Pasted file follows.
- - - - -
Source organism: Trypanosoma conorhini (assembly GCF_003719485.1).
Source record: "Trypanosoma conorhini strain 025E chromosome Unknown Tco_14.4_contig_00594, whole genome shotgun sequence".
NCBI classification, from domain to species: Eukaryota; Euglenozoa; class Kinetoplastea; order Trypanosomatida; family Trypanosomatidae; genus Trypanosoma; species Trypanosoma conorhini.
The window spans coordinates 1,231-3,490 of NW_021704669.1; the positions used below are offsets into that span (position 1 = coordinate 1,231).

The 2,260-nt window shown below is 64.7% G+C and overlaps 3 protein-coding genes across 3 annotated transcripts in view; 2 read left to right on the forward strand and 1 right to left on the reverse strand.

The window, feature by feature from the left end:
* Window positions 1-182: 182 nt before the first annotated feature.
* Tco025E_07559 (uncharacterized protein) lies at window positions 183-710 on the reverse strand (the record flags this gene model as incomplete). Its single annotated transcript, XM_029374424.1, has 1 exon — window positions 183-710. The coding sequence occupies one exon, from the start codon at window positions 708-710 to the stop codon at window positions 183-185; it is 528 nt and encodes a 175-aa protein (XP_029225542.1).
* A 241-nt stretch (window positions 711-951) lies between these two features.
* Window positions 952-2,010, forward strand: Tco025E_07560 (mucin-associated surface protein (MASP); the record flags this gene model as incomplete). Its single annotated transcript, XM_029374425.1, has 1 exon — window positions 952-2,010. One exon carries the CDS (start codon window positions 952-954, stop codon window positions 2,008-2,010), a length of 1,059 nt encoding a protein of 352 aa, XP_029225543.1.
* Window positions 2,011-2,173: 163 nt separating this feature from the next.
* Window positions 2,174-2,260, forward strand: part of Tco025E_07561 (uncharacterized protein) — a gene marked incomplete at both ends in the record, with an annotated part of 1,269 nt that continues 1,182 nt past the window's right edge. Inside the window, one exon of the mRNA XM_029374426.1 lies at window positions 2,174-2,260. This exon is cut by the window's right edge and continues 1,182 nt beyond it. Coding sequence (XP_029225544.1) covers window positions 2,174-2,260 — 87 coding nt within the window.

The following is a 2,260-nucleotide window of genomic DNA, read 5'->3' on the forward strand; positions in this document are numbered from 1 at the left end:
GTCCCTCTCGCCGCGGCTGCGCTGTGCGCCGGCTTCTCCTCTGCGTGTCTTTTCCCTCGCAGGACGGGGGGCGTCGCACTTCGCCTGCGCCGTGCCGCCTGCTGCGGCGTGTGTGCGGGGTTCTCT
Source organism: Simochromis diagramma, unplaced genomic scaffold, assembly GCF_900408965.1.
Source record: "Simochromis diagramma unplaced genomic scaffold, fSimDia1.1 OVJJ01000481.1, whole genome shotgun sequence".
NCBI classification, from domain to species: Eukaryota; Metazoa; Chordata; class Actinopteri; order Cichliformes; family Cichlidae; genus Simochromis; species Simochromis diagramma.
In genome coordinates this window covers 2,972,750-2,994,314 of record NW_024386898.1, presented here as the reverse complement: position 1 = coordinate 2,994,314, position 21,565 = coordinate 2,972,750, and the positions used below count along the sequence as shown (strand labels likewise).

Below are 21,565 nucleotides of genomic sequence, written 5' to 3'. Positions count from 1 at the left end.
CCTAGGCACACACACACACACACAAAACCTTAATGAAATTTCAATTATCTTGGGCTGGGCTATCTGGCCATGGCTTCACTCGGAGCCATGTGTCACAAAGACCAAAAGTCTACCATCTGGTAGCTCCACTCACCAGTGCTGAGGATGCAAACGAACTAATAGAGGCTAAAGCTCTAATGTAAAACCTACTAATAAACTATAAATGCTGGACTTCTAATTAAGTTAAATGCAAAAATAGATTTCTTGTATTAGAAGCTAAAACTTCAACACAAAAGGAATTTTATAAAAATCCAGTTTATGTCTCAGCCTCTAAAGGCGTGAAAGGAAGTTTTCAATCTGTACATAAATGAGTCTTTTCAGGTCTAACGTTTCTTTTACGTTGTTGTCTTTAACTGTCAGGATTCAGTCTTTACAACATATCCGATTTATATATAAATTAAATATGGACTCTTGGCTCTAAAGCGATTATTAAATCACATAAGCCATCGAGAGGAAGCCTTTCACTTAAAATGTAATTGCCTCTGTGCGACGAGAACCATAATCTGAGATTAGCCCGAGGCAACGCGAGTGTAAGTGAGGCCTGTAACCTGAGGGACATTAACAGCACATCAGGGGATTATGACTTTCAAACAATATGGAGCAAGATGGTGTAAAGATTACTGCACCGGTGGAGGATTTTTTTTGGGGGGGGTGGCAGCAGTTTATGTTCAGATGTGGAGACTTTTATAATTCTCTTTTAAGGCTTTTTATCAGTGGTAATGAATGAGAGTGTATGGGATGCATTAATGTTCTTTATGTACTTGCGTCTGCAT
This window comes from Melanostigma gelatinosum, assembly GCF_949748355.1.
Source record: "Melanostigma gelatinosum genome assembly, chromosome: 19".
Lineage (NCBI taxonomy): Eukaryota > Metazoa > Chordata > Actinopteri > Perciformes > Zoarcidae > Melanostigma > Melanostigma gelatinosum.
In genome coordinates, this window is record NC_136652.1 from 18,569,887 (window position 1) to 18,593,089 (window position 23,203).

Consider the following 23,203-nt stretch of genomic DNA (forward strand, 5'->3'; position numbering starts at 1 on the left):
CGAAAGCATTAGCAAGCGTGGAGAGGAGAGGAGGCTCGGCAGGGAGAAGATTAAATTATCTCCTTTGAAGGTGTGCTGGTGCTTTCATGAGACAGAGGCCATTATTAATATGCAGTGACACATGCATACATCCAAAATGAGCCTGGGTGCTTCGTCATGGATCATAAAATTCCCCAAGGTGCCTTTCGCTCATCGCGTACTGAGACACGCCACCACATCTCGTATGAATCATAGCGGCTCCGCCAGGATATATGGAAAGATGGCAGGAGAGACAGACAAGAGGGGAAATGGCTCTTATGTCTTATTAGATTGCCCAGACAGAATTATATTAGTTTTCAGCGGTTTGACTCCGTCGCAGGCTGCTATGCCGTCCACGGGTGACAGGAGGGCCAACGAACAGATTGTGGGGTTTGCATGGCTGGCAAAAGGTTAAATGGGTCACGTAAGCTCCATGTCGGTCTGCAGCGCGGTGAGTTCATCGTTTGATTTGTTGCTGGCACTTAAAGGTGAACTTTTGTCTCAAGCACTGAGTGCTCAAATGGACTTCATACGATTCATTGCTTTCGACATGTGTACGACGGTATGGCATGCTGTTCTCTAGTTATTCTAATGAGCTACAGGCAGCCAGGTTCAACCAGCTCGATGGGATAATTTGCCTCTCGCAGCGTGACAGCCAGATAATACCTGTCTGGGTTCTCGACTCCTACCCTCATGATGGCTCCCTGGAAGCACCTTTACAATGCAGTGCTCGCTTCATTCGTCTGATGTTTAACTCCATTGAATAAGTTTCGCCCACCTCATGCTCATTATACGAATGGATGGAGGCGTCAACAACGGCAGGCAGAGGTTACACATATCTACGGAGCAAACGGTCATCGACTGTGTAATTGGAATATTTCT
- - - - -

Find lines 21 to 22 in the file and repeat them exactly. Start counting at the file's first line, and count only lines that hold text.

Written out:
This window comes from Melanostigma gelatinosum, assembly GCF_949748355.1.
Source record: "Melanostigma gelatinosum genome assembly, chromosome: 19".